Mr. Clinton lashed out at Mr. Jackson late Wednesday evening, after being told erroneously by a Denver television reporter that Mr. Jackson was going to endorse another Democratic presidential candidate, Sen. Tom Harkin of Iowa.
During an on-camera appearance, Mr. Clinton made cautious remarks to the effect that he wanted more information before commenting fully. But after being told the camera and microphone had been turned off -- which they were not-- Mr. Clinton turned to an aide and said softly: "It's an outrage, a dirty, double-crossing, back-stabbing thing to do. . . ."
"For him to do this, for me to hear this on a television program, is an act of absolute dishonor," the Arkansas governor continued.
Mr. Clinton said yesterday that he had reacted so sharply because Mr. Jackson, who is influential with a substantial segment of the black electorate, had privately assured him that he would not endorse any of the Democratic contenders anytime soon. A senior aide said Mr. Clinton spoke to Mr. Jackson by telephone late Wednesday but did not apologize; rather, the aide said, he "explained" that he had responded to incorrect information.
Asked about the episode during a press conference in Atlanta yesterday, Mr. Clinton said, "It's fine between us and there's no point spending any time on it during this campaign."
Mr. Clinton hopes to fare very well in black communities during Southern primaries in the coming week and a half, and he presumably feared a Jackson endorsement of Mr. Harkin would deprive him of much of that support.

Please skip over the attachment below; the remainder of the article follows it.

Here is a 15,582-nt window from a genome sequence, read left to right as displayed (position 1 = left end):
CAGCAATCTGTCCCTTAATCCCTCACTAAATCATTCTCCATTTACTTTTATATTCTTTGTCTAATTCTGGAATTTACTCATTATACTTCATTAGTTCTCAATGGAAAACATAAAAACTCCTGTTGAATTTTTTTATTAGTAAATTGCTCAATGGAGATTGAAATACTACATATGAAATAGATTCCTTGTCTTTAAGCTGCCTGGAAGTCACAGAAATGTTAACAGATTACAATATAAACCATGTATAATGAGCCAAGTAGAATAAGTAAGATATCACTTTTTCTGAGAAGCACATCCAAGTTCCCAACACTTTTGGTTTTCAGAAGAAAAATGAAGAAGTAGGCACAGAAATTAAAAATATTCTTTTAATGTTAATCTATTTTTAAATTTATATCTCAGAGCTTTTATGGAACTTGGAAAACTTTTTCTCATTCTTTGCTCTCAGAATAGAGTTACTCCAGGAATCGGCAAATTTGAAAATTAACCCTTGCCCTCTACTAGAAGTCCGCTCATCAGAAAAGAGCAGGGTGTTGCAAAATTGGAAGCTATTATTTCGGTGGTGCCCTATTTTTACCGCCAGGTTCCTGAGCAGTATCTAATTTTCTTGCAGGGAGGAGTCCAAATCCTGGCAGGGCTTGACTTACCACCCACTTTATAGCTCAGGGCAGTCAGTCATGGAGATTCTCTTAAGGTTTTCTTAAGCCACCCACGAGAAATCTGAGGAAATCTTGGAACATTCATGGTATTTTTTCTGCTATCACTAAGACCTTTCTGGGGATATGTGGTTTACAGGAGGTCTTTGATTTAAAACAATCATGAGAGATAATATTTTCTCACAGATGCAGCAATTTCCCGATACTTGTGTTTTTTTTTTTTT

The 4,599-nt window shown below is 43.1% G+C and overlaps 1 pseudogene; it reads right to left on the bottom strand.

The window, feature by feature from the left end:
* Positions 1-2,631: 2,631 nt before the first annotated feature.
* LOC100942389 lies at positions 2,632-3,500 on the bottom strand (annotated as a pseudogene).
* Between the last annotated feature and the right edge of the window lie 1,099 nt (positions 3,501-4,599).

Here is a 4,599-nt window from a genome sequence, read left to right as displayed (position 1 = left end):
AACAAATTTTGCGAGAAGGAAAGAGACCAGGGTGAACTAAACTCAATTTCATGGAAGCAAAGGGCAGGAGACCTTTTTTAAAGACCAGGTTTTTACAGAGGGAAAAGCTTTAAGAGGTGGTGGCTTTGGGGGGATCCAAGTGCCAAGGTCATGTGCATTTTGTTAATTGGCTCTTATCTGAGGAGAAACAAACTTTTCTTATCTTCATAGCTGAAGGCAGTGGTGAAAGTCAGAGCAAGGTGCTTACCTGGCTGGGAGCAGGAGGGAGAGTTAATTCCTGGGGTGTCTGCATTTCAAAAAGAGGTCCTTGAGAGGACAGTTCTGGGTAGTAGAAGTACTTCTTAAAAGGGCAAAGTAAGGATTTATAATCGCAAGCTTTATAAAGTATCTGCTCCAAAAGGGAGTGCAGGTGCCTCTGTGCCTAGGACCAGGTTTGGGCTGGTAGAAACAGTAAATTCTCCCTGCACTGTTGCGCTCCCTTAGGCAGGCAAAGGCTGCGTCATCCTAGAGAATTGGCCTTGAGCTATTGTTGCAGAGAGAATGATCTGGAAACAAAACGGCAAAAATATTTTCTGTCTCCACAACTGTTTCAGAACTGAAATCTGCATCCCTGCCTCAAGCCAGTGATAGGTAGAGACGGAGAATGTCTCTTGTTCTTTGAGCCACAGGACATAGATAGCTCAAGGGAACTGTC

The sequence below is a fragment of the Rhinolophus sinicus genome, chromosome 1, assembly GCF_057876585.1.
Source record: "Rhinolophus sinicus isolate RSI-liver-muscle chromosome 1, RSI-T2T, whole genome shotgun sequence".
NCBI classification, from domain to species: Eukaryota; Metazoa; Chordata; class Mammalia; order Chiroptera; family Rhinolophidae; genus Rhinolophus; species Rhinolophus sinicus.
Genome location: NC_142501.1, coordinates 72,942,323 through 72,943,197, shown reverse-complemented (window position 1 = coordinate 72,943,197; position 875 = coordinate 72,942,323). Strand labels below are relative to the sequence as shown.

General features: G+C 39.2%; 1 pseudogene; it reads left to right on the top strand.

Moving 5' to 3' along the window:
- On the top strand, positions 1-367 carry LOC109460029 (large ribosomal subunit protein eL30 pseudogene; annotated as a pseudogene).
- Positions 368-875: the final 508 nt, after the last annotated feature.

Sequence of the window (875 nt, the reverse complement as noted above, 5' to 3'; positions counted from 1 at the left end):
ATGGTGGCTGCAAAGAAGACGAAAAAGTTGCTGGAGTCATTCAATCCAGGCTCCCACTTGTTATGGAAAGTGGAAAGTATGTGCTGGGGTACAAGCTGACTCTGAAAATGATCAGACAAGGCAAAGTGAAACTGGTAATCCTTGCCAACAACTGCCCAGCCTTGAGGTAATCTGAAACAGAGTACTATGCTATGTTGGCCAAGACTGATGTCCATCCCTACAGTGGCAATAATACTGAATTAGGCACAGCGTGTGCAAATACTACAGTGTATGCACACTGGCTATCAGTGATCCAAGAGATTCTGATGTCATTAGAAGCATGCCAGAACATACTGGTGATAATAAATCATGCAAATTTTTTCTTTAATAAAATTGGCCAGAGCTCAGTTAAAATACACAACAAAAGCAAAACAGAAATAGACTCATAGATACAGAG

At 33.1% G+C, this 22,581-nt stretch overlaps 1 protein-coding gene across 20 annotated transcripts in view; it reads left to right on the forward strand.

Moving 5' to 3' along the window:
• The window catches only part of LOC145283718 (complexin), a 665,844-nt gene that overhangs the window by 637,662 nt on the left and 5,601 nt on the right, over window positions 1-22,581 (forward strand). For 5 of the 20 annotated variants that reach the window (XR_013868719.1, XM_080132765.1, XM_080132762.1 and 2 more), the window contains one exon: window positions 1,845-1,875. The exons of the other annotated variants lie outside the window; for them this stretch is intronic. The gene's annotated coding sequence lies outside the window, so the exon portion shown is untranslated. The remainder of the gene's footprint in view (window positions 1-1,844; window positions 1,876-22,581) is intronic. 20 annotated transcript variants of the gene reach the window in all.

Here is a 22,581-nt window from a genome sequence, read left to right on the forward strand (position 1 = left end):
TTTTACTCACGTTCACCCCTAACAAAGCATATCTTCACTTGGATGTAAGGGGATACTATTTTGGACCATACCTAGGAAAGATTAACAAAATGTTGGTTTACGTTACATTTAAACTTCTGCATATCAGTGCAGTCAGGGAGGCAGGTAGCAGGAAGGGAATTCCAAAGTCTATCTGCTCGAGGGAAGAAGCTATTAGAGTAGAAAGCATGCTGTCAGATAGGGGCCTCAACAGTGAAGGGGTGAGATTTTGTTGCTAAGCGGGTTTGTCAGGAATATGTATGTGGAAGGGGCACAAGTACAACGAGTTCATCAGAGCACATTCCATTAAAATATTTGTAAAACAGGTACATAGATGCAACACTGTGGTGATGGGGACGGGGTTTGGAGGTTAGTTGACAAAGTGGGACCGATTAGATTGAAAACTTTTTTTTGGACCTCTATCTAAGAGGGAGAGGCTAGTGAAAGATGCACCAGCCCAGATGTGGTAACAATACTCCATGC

The episode threatened to explode into another major controversy for Mr. Clinton, and likely would have if Mr. Jackson had decided to make more of an issue of it. But Mr. Jackson apparently decided to keep the temperature low.
"I am disappointed with his overreaction without verification," he said in an interview on CNN yesterday. "I am disturbed by the tone of the blast at my integrity, my character. I feel blindsided by what I saw and heard him say."
Though those first words were fairly harsh, Mr. Jackson proceeded to issue a written statement acknowledging Mr. Clinton had acted "rather humanly" based on "false information." He added that he did not want the presidential campaign to be diverted "onto these side issues."
Meanwhile, another of the presidential contenders -- former Sen. Paul Tsongas of Massachusetts, who is in a war of words with Mr. Clinton -- zeroed in on the Jackson episode. Mr. Tsongas said Mr. Clinton's outbursts showed his true character.
"I think the American people want a president who is cool under fire," Mr. Tsongas said. "I think that outburst gave the American people a pretty good look into what a person does under stress."
Mr. Tsongas criticized Mr. Clinton for apparently judging "the worth of an individual" based on whether he won that person's endorsement, calling that a "very narrow-minded view."